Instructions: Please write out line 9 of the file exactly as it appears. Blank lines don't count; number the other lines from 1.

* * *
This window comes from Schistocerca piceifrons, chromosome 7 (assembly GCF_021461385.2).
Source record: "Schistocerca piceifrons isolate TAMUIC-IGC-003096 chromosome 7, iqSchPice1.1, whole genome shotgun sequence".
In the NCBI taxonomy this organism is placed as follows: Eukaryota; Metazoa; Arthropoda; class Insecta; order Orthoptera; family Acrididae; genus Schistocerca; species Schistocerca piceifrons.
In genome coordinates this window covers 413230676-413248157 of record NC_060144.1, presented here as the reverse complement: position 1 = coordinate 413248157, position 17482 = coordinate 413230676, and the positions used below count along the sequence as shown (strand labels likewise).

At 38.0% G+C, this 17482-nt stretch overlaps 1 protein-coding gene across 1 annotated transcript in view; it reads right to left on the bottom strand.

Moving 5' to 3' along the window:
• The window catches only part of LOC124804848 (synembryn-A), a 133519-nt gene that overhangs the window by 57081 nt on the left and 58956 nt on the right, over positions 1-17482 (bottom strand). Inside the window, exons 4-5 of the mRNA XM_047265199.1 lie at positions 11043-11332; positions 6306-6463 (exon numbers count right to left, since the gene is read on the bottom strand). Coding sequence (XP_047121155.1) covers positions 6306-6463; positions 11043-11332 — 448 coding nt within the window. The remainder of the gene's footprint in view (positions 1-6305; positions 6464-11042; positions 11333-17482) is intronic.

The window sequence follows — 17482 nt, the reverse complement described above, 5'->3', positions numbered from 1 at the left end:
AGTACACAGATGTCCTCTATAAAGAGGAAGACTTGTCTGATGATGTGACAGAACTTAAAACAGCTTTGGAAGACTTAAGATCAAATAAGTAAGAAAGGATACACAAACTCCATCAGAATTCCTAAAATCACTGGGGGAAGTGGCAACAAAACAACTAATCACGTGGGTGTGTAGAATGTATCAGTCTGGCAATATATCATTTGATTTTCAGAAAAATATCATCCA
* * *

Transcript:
AGTACACAGATGTCCTCTATAAAGAGGAAGACTTGTCTGATGATGTGACAGAACTTAAAACAGCTTTGGAAGACTTAAGATCAAATAAGTAAGAAAGGATACACAAACTCCATCAGAATTCCTAAAATCACTGGGGGAAGTGGCAACAAAACAACTAATCACGTGGGTGTGTAGAATGTATCAGTCTGGCAATATATCATTTGATTTTCAGAAAAATATCATCCA